The experimental setup involves dividing your population (e.g. customers whom you send the offer to) into two randomly selected groups: treatment and control. The treatment group receives the direct marketing offer (or drug in the case of medical trials) and the control group will receive the business-as-usual placebo. Depending on what you are trying to measure the business-as-usual treatment might be nothing (measuring the overall effectiveness of the offer), a generic offer (measuring the A vs. B effectiveness of your offer), or some variation that allows you to compare one treatment to another.

The randomized control group allows us the "control" for confounding variables. That is, for hidden biases that might be introduced when running the experiment [1] such as a holiday or perhaps a competitor's sale. It also allows us to make causal statements about the relationship between two variables. Instead of just saying treatment A is correlated or associated with a sales increase, we can say treatment A causes a sales increase. Randomized control groups are the primary method in which we can verify causality between two events.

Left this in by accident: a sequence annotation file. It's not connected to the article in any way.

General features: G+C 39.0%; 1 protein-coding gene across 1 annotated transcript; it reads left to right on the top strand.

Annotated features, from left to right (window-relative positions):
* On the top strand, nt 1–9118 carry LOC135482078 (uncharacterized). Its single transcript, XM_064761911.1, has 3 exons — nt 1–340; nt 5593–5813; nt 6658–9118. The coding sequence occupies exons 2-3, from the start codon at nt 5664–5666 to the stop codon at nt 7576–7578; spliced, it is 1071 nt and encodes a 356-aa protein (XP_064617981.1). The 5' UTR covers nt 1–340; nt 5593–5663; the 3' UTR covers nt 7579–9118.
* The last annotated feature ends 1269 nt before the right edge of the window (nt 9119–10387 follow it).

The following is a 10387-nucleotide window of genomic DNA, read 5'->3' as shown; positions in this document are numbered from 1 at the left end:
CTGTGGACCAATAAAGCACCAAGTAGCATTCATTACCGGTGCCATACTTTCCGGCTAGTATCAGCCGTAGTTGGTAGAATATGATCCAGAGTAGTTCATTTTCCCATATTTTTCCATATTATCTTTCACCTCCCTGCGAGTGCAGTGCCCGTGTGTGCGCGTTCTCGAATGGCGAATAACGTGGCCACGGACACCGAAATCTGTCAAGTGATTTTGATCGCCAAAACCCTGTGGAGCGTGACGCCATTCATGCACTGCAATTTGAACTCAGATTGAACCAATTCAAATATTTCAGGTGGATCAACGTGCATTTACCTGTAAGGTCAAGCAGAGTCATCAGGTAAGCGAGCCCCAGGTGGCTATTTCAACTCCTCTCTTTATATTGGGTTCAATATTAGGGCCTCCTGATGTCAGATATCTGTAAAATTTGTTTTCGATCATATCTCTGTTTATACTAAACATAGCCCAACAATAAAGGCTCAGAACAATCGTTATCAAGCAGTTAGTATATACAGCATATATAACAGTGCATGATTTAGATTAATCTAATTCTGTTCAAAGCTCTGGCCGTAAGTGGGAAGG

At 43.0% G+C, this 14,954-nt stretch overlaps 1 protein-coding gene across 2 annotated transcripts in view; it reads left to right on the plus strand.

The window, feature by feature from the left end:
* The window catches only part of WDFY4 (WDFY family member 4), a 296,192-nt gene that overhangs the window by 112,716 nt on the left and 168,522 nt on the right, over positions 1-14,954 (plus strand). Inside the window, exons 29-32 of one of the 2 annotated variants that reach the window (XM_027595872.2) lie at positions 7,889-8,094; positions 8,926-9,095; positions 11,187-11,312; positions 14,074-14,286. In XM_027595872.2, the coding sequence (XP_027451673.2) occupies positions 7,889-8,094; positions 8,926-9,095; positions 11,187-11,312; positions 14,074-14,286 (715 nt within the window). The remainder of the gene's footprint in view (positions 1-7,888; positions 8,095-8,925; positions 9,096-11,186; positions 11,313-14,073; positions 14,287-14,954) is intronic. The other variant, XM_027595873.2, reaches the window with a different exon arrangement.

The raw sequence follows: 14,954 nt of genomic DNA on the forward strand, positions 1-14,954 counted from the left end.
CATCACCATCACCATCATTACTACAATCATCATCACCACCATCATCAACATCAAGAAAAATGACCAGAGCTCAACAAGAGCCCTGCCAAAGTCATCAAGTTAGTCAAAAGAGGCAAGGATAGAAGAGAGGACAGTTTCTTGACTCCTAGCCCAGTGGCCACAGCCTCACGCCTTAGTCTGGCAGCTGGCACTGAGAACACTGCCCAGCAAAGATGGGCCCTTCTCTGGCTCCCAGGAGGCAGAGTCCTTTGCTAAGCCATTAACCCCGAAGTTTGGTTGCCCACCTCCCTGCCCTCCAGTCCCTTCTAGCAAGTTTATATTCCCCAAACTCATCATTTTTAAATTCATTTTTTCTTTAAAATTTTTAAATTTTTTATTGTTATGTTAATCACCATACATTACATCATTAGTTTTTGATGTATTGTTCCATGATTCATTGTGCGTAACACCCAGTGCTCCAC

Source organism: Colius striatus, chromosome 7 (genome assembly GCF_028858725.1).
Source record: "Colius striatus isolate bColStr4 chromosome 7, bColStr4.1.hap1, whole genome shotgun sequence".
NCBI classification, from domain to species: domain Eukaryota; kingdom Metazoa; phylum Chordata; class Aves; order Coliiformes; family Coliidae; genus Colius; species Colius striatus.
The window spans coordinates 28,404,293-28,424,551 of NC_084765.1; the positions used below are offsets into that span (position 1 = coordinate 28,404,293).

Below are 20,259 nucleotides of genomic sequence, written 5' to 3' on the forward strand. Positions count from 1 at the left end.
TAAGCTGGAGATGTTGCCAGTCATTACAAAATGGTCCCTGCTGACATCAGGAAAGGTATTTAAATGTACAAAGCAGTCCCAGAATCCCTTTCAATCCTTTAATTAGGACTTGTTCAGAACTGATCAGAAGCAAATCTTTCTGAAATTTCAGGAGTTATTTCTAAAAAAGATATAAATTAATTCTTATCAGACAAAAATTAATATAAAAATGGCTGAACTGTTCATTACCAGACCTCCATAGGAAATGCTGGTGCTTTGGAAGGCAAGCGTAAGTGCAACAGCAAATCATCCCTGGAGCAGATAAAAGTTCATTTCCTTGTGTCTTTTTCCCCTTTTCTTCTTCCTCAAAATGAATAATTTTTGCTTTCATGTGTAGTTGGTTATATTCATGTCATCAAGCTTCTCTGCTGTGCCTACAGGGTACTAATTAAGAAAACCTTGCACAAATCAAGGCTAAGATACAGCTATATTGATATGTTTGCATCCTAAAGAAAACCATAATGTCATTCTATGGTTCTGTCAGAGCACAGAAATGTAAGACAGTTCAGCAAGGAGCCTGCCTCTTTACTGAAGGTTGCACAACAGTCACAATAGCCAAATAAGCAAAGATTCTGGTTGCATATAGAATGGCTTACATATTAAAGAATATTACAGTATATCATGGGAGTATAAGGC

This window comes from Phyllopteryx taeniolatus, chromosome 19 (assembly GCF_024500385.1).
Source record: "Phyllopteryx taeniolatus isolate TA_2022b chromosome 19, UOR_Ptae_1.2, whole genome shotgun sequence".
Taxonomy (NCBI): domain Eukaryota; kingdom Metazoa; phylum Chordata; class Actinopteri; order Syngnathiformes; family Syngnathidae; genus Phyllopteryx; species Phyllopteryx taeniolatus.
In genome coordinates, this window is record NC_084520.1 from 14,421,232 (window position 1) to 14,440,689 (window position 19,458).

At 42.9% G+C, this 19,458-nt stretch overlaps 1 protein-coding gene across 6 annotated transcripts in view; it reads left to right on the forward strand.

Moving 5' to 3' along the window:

A few important points when practically designing an experiment in this scenario [2]:

  • A randomly selected control group is needed in order to make a causal statement.
  • The samples (i.e. customers) are independent and measured on an individual basis (not just the total revenue but the revenue for each customer too).
  • Sample size have to be large enough (for both groups) in order to have a statistically significant conclusion [3].

We'll cover more on these topics below.


Elementary Statistics

Now that we have a high level understanding of how direct marketing campaigns work, let's try to work out some of the math.